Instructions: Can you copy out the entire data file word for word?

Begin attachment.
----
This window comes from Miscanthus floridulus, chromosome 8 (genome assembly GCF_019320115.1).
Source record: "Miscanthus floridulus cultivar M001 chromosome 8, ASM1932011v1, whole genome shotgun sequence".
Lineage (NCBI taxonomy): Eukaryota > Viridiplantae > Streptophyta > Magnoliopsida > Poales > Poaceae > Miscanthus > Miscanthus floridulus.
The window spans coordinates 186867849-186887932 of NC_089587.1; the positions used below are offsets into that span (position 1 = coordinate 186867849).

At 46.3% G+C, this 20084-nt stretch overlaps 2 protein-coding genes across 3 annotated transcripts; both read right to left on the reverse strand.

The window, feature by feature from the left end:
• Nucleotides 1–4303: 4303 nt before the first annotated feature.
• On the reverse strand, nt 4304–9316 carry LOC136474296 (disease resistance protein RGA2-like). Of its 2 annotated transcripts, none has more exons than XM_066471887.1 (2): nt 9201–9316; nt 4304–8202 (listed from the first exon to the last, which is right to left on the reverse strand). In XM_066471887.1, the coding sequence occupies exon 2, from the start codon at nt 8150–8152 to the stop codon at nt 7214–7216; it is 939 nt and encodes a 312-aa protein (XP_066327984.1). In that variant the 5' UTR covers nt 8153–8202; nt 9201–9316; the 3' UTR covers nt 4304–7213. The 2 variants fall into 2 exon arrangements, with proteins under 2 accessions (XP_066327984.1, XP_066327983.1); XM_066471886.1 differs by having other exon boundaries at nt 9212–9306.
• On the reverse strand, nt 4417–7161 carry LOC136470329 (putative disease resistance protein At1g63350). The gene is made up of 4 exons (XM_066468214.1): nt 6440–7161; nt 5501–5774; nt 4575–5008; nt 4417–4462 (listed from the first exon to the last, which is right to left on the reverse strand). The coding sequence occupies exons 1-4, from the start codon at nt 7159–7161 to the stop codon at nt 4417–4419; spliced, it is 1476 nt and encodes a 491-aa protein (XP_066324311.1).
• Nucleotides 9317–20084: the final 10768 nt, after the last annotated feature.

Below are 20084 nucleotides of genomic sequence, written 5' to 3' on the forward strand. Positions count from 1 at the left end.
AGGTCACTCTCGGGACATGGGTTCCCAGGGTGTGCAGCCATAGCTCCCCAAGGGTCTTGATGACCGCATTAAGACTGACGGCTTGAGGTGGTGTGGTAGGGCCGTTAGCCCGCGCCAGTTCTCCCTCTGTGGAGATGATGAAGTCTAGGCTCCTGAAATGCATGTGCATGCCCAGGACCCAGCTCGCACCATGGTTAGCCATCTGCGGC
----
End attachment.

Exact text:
This window comes from Miscanthus floridulus, chromosome 8 (genome assembly GCF_019320115.1).
Source record: "Miscanthus floridulus cultivar M001 chromosome 8, ASM1932011v1, whole genome shotgun sequence".
Lineage (NCBI taxonomy): Eukaryota > Viridiplantae > Streptophyta > Magnoliopsida > Poales > Poaceae > Miscanthus > Miscanthus floridulus.
The window spans coordinates 186867849-186887932 of NC_089587.1; the positions used below are offsets into that span (position 1 = coordinate 186867849).

At 46.3% G+C, this 20084-nt stretch overlaps 2 protein-coding genes across 3 annotated transcripts; both read right to left on the reverse strand.

The window, feature by feature from the left end:
• Nucleotides 1–4303: 4303 nt before the first annotated feature.
• On the reverse strand, nt 4304–9316 carry LOC136474296 (disease resistance protein RGA2-like). Of its 2 annotated transcripts, none has more exons than XM_066471887.1 (2): nt 9201–9316; nt 4304–8202 (listed from the first exon to the last, which is right to left on the reverse strand). In XM_066471887.1, the coding sequence occupies exon 2, from the start codon at nt 8150–8152 to the stop codon at nt 7214–7216; it is 939 nt and encodes a 312-aa protein (XP_066327984.1). In that variant the 5' UTR covers nt 8153–8202; nt 9201–9316; the 3' UTR covers nt 4304–7213. The 2 variants fall into 2 exon arrangements, with proteins under 2 accessions (XP_066327984.1, XP_066327983.1); XM_066471886.1 differs by having other exon boundaries at nt 9212–9306.
• On the reverse strand, nt 4417–7161 carry LOC136470329 (putative disease resistance protein At1g63350). The gene is made up of 4 exons (XM_066468214.1): nt 6440–7161; nt 5501–5774; nt 4575–5008; nt 4417–4462 (listed from the first exon to the last, which is right to left on the reverse strand). The coding sequence occupies exons 1-4, from the start codon at nt 7159–7161 to the stop codon at nt 4417–4419; spliced, it is 1476 nt and encodes a 491-aa protein (XP_066324311.1).
• Nucleotides 9317–20084: the final 10768 nt, after the last annotated feature.

Below are 20084 nucleotides of genomic sequence, written 5' to 3' on the forward strand. Positions count from 1 at the left end.
AGGTCACTCTCGGGACATGGGTTCCCAGGGTGTGCAGCCATAGCTCCCCAAGGGTCTTGATGACCGCATTAAGACTGACGGCTTGAGGTGGTGTGGTAGGGCCGTTAGCCCGCGCCAGTTCTCCCTCTGTGGAGATGATGAAGTCTAGGCTCCTGAAATGCATGTGCATGCCCAGGACCCAGCTCGCACCATGGTTAGCCATCTGCGGC